Teddy Hedz is a card game that integrates creative physical game interactions in the form of hurling a plush toy towards your opponent to act as both an incentive and a reward for winning. This 2- 4 player card game pits 40 card decks against one another to battle it out for 10 points in the form of SCON. Winning the game also grants you the chance to SCON your opponent literally with a cute plush bear head. Each deck contains cards of the following types: Hedz, Environments, Buffs, Interrupts and Bearicades.
Types of Cards
Cards used to battle against your opponent with four unique skills S-C-O-N: Snipe, Crush, Overarm and returN.
These cards are the powerful cards in the game and stay in play through multiple rounds until discarded. They affect most players and tend to turn the tide of battle.
These cards strengthen your attack ability by adding points to a skill. Example: +2 Snipe adds 2 to the base Snipe skill of your Hedz in play.
These are counter cards that can be played against an opponent any time before a dice roll is resolved.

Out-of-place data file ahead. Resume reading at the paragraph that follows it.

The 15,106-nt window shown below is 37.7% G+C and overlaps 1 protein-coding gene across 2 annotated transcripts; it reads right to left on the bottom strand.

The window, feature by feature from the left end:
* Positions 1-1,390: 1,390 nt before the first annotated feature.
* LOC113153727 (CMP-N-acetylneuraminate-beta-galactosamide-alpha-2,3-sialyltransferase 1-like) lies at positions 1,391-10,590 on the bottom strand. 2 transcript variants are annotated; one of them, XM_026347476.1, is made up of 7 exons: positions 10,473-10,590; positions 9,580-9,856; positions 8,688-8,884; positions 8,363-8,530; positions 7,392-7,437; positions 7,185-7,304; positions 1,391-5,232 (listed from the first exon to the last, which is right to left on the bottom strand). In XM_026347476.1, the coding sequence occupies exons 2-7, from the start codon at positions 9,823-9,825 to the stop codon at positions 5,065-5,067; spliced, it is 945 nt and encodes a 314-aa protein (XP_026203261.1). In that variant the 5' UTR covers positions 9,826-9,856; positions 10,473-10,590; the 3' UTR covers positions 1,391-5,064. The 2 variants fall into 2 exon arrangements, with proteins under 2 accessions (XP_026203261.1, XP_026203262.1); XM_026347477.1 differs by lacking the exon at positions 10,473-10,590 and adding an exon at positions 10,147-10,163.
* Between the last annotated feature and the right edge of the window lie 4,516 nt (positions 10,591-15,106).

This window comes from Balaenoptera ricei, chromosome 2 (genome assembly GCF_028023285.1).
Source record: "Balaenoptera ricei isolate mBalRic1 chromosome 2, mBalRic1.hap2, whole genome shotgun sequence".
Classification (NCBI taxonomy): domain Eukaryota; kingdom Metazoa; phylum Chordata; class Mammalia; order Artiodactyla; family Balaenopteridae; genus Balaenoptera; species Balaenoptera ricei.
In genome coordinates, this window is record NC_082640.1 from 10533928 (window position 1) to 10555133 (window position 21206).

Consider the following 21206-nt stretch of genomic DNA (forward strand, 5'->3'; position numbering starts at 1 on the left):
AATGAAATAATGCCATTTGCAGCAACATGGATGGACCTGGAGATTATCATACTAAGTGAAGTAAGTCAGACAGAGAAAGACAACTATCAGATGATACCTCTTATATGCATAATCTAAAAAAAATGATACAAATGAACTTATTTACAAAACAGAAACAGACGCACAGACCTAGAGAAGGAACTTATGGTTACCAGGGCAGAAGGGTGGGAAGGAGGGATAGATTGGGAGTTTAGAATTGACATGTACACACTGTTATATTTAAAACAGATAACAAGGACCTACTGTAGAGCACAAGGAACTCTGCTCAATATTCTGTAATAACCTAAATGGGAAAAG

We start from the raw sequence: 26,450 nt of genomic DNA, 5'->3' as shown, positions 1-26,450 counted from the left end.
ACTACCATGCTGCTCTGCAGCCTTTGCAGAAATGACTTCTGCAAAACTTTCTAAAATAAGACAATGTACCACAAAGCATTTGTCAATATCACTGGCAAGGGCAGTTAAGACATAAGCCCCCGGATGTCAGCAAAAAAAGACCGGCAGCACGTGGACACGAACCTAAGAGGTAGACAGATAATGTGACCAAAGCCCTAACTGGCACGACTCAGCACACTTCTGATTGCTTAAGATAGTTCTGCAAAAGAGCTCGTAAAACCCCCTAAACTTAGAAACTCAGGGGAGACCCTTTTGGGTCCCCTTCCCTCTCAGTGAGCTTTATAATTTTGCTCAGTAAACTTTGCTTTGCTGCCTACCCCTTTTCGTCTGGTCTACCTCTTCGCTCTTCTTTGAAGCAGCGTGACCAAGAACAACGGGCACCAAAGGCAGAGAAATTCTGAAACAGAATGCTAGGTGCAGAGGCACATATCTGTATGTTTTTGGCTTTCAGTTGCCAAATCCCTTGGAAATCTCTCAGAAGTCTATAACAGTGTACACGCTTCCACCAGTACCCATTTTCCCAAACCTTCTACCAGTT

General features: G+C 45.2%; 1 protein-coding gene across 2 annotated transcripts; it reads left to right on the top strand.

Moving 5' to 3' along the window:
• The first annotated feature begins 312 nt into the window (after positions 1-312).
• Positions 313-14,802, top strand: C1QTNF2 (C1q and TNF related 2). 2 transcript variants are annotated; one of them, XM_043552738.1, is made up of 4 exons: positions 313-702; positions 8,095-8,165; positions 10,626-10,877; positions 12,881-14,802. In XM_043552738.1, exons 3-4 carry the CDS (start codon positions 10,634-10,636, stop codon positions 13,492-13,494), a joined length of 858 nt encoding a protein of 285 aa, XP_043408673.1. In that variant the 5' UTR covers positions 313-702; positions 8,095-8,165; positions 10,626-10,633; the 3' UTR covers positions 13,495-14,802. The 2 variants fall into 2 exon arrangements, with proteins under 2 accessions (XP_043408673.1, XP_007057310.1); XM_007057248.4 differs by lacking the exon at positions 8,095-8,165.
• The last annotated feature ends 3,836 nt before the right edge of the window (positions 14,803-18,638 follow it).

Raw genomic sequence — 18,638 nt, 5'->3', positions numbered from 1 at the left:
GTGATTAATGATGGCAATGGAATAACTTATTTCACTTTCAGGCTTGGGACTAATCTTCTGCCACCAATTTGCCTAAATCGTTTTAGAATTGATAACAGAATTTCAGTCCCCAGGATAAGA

A stackable defence card that removes a number of SCONs scored by a dice roll.
To set up Teddy Hedz, each player builds their 40-card deck and shuffles it, placing their respective decks next to them. Alongside their decks, 4 dice are placed beside them as well. The plushie head is placed in the middle of the playing area.
Each player starts by drawing 5 cards. In the case of having no Hedz cards in hand, players can reveal and refresh their hand. Teddy Hedz plays in three phases and continues until the 10 SCONs are earned. These phases are: Build, Battle and Draw.